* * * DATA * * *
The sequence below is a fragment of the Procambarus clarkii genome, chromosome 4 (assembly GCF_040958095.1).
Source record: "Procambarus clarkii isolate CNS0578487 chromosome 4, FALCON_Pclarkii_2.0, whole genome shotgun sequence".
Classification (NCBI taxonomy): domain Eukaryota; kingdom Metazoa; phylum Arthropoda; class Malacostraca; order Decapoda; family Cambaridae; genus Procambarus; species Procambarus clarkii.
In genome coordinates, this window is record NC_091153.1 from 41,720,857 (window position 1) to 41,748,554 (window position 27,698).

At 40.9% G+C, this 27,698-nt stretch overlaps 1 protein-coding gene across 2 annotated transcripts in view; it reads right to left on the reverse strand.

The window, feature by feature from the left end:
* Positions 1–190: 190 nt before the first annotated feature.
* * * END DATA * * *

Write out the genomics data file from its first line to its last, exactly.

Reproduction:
The sequence below is a fragment of the Procambarus clarkii genome, chromosome 4 (assembly GCF_040958095.1).
Source record: "Procambarus clarkii isolate CNS0578487 chromosome 4, FALCON_Pclarkii_2.0, whole genome shotgun sequence".
Classification (NCBI taxonomy): domain Eukaryota; kingdom Metazoa; phylum Arthropoda; class Malacostraca; order Decapoda; family Cambaridae; genus Procambarus; species Procambarus clarkii.
In genome coordinates, this window is record NC_091153.1 from 41,720,857 (window position 1) to 41,748,554 (window position 27,698).

At 40.9% G+C, this 27,698-nt stretch overlaps 1 protein-coding gene across 2 annotated transcripts in view; it reads right to left on the reverse strand.

The window, feature by feature from the left end:
* Positions 1–190: 190 nt before the first annotated feature.